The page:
Thursday, September 27, 2012

R.I.P. - Gunners Mate 2nd Class Dion Rashun Roberts

DOD Identifies Navy Casualty

            The Department of Defense announced today the death of a sailor who was supporting Operation Enduring Freedom.

            Gunners Mate 2nd Class Dion Rashun Roberts, 23, of North Chicago, Ill., died Sept. 22 as a result of a single vehicle accident in Jalalabad, Afghanistan.  He was assigned to an East Coast Naval Special Warfare Unit.

            For more information, media may contact Naval Special Warfare Command public affairs office at 619-522-2816.

from NEWS SUN:
Updated: September 27, 2012 3:36AM

NORTH CHICAGO — The young sailor from North Chicago who died in Afghanistan on Saturday was the victim of a single-vehicle accident, according to a statement released Wednesday by the Department of Defense.

Gunners Mate 2nd Class Dion Rashun Roberts, 23, a 2005 graduate of North Chicago High School, was serving in support of Operation Enduring Freedom when he was killed in the eastern city of Jalalabad, according to the statement. He was assigned to the East Coast Naval Special Warfare Unit.

Roberts, the son of John and Janice Roberts of the 1800 block of Elizabeth Avenue, also leaves behind a sister and nephew. He was due to return from a six-month deployment in October. Navy officials told the family that Roberts was killed during a training exercise.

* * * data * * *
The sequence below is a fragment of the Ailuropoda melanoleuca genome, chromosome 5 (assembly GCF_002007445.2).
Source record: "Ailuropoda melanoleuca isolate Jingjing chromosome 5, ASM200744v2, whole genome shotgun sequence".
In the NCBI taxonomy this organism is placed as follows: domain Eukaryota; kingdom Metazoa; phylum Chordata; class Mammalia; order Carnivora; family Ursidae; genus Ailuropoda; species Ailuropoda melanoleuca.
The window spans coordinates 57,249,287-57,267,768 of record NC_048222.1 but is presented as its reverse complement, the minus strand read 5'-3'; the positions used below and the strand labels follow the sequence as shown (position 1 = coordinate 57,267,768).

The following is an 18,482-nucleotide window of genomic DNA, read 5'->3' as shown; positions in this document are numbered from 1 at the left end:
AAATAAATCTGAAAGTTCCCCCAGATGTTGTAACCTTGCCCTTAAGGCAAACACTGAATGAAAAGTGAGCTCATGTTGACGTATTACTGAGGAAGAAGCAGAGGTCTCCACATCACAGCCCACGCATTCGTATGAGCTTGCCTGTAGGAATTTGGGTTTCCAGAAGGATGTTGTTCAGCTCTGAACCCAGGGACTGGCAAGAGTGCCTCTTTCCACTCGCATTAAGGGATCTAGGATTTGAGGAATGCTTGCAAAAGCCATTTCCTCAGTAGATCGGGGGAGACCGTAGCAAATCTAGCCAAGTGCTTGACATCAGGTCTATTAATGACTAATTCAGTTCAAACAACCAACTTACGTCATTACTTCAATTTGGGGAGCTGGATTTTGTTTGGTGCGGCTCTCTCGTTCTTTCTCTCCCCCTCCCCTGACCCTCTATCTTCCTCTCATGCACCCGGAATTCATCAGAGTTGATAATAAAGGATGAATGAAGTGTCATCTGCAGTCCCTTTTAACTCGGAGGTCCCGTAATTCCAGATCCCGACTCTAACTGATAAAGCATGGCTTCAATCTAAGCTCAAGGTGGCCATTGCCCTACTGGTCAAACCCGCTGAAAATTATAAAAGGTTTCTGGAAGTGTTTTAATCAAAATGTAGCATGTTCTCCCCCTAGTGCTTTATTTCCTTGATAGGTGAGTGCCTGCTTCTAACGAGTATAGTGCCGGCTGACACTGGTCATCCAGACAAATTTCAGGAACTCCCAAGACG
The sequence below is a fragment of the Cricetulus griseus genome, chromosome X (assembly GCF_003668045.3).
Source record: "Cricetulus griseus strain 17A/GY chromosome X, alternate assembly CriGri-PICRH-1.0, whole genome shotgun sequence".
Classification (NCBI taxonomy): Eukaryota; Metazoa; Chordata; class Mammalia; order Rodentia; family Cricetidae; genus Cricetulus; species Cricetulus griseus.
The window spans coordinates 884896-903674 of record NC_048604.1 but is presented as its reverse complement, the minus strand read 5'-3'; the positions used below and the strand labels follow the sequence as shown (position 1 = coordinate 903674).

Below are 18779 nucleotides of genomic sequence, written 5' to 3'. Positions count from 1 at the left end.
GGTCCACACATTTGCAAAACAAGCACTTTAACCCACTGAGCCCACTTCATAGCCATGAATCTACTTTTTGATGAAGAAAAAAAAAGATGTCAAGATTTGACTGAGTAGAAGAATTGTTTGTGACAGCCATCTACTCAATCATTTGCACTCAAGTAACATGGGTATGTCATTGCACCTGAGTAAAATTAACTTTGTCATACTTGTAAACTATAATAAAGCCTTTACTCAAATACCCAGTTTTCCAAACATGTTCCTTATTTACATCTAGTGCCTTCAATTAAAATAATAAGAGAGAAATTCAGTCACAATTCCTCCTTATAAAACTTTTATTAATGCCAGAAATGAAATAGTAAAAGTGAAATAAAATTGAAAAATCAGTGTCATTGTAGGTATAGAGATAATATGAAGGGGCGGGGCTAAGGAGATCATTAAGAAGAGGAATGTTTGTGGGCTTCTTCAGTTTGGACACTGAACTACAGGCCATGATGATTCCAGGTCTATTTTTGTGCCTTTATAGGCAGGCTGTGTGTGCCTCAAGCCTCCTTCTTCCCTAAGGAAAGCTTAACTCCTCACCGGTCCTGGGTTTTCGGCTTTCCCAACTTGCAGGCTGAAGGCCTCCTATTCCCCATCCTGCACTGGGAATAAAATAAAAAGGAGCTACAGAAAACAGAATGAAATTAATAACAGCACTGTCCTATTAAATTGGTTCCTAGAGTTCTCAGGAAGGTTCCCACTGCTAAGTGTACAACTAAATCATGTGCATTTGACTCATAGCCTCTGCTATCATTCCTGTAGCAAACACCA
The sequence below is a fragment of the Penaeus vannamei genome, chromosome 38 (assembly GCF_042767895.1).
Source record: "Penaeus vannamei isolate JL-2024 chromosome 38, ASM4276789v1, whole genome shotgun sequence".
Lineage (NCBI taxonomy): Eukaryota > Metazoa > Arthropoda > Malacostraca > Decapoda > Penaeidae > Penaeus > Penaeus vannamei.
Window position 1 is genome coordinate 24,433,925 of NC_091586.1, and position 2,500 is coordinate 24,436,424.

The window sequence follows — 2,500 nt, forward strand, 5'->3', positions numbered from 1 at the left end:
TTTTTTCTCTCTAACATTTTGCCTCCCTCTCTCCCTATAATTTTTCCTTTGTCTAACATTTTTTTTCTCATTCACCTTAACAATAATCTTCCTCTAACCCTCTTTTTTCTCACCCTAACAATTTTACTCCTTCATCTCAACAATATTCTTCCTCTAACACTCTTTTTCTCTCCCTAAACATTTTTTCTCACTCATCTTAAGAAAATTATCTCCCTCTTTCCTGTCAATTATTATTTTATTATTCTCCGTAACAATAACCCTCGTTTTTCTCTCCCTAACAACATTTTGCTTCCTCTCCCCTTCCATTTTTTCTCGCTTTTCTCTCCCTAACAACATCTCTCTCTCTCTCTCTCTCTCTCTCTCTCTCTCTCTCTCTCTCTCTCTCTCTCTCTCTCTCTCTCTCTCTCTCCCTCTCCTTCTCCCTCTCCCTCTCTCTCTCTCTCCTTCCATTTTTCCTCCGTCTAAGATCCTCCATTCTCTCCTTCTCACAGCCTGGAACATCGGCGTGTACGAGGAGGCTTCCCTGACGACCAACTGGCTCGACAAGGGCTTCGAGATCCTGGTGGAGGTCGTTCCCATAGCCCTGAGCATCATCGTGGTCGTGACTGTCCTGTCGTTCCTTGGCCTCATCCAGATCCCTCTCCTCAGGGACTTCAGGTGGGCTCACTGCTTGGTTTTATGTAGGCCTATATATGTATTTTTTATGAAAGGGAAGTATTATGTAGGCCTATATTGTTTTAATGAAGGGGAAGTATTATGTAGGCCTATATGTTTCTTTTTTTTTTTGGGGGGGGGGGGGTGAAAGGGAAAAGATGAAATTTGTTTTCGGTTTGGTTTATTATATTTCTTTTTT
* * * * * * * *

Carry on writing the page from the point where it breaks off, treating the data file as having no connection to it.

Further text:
He is the first native of North Chicago to die in the War on Terror. Twenty-eight servicemen with Lake County ties have died since 2001.

Roberts, a Navy petty officer, was recalled as charming, charismatic and friendly by friends and relatives.

“He was very highly thought of,” said North Chicago High School Principal Eric Gallagher, who said Roberts was a student in the school’s Academy of Finance, and that he was on the volleyball and tennis teams.

Roberts was also a leader in NJROTC. He enlisted in the Navy as a high school senior and went through boot camp at Recruit Training Command Great Lakes.

“He had a strong character,” recalled a close friend, Aamin Stokes, who said he enlisted with Roberts on Valentine’s Day, but later changed his mind.

“He was one of a kind, an extraordinary personality,” Stokes said. “He could make any situation the most hilarious.”
Enhanced by Zemanta


Post a Comment

Search this blog